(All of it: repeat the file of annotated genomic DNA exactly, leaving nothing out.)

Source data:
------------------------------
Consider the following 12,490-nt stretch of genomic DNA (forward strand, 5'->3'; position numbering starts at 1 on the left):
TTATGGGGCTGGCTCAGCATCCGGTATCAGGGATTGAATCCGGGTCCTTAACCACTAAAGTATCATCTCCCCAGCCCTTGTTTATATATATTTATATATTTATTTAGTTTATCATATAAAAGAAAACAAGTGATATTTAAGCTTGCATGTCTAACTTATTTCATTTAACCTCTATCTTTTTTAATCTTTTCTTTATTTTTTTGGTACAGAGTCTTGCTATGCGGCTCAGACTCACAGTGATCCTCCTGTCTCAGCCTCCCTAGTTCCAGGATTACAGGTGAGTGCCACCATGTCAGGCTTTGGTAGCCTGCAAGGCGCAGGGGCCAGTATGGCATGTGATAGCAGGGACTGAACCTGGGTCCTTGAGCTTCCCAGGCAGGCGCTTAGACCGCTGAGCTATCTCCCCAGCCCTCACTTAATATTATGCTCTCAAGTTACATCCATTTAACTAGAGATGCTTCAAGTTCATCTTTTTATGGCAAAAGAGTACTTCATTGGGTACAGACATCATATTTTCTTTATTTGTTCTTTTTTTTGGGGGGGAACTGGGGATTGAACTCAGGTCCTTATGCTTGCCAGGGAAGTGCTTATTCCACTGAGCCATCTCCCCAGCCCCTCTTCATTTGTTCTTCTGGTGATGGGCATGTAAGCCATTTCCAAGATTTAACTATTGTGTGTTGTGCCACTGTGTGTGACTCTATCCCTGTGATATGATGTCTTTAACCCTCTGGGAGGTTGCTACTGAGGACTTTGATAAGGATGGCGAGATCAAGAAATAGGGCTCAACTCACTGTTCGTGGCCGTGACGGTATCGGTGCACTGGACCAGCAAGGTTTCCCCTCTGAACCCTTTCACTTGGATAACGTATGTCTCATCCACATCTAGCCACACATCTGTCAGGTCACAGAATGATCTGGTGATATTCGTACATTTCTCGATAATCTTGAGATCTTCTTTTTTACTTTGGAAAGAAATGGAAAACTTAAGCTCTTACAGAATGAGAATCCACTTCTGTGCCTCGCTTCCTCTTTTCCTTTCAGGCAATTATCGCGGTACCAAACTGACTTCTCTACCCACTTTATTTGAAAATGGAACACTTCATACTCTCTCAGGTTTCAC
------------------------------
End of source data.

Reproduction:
Consider the following 12,490-nt stretch of genomic DNA (forward strand, 5'->3'; position numbering starts at 1 on the left):
TTATGGGGCTGGCTCAGCATCCGGTATCAGGGATTGAATCCGGGTCCTTAACCACTAAAGTATCATCTCCCCAGCCCTTGTTTATATATATTTATATATTTATTTAGTTTATCATATAAAAGAAAACAAGTGATATTTAAGCTTGCATGTCTAACTTATTTCATTTAACCTCTATCTTTTTTAATCTTTTCTTTATTTTTTTGGTACAGAGTCTTGCTATGCGGCTCAGACTCACAGTGATCCTCCTGTCTCAGCCTCCCTAGTTCCAGGATTACAGGTGAGTGCCACCATGTCAGGCTTTGGTAGCCTGCAAGGCGCAGGGGCCAGTATGGCATGTGATAGCAGGGACTGAACCTGGGTCCTTGAGCTTCCCAGGCAGGCGCTTAGACCGCTGAGCTATCTCCCCAGCCCTCACTTAATATTATGCTCTCAAGTTACATCCATTTAACTAGAGATGCTTCAAGTTCATCTTTTTATGGCAAAAGAGTACTTCATTGGGTACAGACATCATATTTTCTTTATTTGTTCTTTTTTTTGGGGGGGAACTGGGGATTGAACTCAGGTCCTTATGCTTGCCAGGGAAGTGCTTATTCCACTGAGCCATCTCCCCAGCCCCTCTTCATTTGTTCTTCTGGTGATGGGCATGTAAGCCATTTCCAAGATTTAACTATTGTGTGTTGTGCCACTGTGTGTGACTCTATCCCTGTGATATGATGTCTTTAACCCTCTGGGAGGTTGCTACTGAGGACTTTGATAAGGATGGCGAGATCAAGAAATAGGGCTCAACTCACTGTTCGTGGCCGTGACGGTATCGGTGCACTGGACCAGCAAGGTTTCCCCTCTGAACCCTTTCACTTGGATAACGTATGTCTCATCCACATCTAGCCACACATCTGTCAGGTCACAGAATGATCTGGTGATATTCGTACATTTCTCGATAATCTTGAGATCTTCTTTTTTACTTTGGAAAGAAATGGAAAACTTAAGCTCTTACAGAATGAGAATCCACTTCTGTGCCTCGCTTCCTCTTTTCCTTTCAGGCAATTATCGCGGTACCAAACTGACTTCTCTACCCACTTTATTTGAAAATGGAACACTTCATACTCTCTCAGGTTTCAC